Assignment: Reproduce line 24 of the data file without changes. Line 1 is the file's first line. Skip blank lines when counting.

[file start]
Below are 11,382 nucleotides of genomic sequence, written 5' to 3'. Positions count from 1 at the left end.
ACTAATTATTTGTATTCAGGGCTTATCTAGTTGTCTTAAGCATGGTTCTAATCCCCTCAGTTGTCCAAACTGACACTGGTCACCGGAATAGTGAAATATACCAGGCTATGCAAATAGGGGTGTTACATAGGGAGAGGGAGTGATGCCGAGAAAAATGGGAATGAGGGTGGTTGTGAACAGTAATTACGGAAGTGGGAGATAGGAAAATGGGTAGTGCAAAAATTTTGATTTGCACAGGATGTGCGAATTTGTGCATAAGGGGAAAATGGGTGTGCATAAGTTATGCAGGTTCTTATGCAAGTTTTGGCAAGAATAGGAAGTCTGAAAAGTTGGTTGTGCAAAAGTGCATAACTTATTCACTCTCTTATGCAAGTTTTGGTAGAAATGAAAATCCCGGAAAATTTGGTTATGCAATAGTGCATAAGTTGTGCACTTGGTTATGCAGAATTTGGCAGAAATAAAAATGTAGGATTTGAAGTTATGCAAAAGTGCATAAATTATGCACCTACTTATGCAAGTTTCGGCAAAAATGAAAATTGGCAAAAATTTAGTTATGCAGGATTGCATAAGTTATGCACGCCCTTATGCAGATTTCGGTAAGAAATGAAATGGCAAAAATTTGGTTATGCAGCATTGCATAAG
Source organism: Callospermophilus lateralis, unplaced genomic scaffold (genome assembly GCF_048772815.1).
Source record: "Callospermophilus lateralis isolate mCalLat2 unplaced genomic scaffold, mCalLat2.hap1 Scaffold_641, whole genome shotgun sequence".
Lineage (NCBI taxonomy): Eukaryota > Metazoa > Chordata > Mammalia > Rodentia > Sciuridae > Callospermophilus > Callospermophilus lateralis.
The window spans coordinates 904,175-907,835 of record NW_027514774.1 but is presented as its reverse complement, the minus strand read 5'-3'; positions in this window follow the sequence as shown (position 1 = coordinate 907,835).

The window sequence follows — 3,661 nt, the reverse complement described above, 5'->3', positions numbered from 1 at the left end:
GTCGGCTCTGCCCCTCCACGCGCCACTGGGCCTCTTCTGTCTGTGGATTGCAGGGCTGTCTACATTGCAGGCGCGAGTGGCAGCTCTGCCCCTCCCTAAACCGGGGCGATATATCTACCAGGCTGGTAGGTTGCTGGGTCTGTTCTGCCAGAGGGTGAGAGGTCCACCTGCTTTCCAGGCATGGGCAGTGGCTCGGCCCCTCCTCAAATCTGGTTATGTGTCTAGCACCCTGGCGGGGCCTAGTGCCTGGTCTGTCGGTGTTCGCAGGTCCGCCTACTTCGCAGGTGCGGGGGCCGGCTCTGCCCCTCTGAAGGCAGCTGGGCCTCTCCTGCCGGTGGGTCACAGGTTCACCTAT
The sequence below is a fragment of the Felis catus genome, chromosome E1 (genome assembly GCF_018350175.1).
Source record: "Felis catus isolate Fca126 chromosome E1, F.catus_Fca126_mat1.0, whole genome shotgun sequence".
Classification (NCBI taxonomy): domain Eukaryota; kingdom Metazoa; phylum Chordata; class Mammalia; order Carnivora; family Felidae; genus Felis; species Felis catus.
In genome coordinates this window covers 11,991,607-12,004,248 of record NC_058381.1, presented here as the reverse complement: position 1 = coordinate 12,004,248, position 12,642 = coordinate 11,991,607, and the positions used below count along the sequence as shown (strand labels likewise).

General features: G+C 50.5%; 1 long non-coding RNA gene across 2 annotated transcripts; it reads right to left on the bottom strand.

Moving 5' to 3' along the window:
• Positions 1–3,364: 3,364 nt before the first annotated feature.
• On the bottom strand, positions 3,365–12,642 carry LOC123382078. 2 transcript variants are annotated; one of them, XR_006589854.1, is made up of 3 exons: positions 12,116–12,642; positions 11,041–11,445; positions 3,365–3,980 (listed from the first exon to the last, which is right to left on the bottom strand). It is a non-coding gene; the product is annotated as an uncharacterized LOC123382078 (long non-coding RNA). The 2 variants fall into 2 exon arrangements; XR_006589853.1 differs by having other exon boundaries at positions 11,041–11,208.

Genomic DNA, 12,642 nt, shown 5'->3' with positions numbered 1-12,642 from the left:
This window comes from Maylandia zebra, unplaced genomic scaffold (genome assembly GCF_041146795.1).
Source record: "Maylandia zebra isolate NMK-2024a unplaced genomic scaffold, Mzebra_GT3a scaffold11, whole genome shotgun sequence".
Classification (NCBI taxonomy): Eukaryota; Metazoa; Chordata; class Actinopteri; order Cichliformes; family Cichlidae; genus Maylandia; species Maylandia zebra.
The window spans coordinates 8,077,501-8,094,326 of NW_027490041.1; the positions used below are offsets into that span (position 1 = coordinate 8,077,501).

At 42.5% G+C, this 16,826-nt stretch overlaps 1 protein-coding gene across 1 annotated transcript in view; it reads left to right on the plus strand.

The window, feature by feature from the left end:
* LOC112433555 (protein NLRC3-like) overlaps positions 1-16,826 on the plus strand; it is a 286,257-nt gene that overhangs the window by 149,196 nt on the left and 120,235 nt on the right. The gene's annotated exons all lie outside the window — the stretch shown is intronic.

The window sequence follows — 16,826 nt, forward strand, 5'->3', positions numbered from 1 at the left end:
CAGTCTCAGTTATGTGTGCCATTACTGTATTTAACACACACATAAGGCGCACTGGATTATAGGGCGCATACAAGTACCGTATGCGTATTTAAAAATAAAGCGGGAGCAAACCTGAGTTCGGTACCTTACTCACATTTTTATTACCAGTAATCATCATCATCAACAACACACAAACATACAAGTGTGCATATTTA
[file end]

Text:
* LOC112433555 (protein NLRC3-like) overlaps positions 1-16,826 on the plus strand; it is a 286,257-nt gene that overhangs the window by 149,196 nt on the left and 120,235 nt on the right. The gene's annotated exons all lie outside the window — the stretch shown is intronic.